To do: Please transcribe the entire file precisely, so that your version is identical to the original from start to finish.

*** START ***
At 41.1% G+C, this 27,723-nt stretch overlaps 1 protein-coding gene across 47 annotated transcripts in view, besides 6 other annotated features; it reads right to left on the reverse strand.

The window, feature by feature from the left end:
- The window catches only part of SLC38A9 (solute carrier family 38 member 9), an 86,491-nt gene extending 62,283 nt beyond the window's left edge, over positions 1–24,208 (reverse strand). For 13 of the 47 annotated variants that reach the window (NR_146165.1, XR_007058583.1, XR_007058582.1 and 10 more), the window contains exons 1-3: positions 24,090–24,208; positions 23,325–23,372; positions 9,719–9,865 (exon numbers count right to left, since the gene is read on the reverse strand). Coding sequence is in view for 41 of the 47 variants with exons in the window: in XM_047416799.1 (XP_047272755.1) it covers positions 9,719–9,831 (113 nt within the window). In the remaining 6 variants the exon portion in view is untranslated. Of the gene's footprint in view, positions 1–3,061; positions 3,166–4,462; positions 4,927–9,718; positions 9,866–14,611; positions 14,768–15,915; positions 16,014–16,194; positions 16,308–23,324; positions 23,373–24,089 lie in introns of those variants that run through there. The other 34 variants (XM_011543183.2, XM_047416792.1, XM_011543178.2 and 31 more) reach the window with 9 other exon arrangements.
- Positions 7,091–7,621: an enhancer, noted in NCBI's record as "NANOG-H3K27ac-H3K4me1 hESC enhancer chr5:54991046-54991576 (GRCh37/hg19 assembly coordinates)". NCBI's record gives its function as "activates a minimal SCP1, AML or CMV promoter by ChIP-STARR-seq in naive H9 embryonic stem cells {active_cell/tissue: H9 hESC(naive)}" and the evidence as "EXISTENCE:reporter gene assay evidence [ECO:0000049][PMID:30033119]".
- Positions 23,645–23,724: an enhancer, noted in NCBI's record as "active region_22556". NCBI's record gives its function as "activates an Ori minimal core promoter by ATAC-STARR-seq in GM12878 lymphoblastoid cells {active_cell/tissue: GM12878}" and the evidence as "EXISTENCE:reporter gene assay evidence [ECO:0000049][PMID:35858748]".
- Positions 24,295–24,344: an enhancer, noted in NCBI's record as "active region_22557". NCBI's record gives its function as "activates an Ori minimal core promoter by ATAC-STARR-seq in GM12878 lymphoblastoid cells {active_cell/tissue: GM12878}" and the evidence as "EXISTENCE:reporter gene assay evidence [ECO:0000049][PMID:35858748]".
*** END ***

At 41.1% G+C, this 27,723-nt stretch overlaps 1 protein-coding gene across 47 annotated transcripts in view, besides 6 other annotated features; it reads right to left on the reverse strand.

The window, feature by feature from the left end:
- The window catches only part of SLC38A9 (solute carrier family 38 member 9), an 86,491-nt gene extending 62,283 nt beyond the window's left edge, over positions 1–24,208 (reverse strand). For 13 of the 47 annotated variants that reach the window (NR_146165.1, XR_007058583.1, XR_007058582.1 and 10 more), the window contains exons 1-3: positions 24,090–24,208; positions 23,325–23,372; positions 9,719–9,865 (exon numbers count right to left, since the gene is read on the reverse strand). Coding sequence is in view for 41 of the 47 variants with exons in the window: in XM_047416799.1 (XP_047272755.1) it covers positions 9,719–9,831 (113 nt within the window). In the remaining 6 variants the exon portion in view is untranslated. Of the gene's footprint in view, positions 1–3,061; positions 3,166–4,462; positions 4,927–9,718; positions 9,866–14,611; positions 14,768–15,915; positions 16,014–16,194; positions 16,308–23,324; positions 23,373–24,089 lie in introns of those variants that run through there. The other 34 variants (XM_011543183.2, XM_047416792.1, XM_011543178.2 and 31 more) reach the window with 9 other exon arrangements.
- Positions 7,091–7,621: an enhancer, noted in NCBI's record as "NANOG-H3K27ac-H3K4me1 hESC enhancer chr5:54991046-54991576 (GRCh37/hg19 assembly coordinates)". NCBI's record gives its function as "activates a minimal SCP1, AML or CMV promoter by ChIP-STARR-seq in naive H9 embryonic stem cells {active_cell/tissue: H9 hESC(naive)}" and the evidence as "EXISTENCE:reporter gene assay evidence [ECO:0000049][PMID:30033119]".
- Positions 23,645–23,724: an enhancer, noted in NCBI's record as "active region_22556". NCBI's record gives its function as "activates an Ori minimal core promoter by ATAC-STARR-seq in GM12878 lymphoblastoid cells {active_cell/tissue: GM12878}" and the evidence as "EXISTENCE:reporter gene assay evidence [ECO:0000049][PMID:35858748]".
- Positions 24,295–24,344: an enhancer, noted in NCBI's record as "active region_22557". NCBI's record gives its function as "activates an Ori minimal core promoter by ATAC-STARR-seq in GM12878 lymphoblastoid cells {active_cell/tissue: GM12878}" and the evidence as "EXISTENCE:reporter gene assay evidence [ECO:0000049][PMID:35858748]".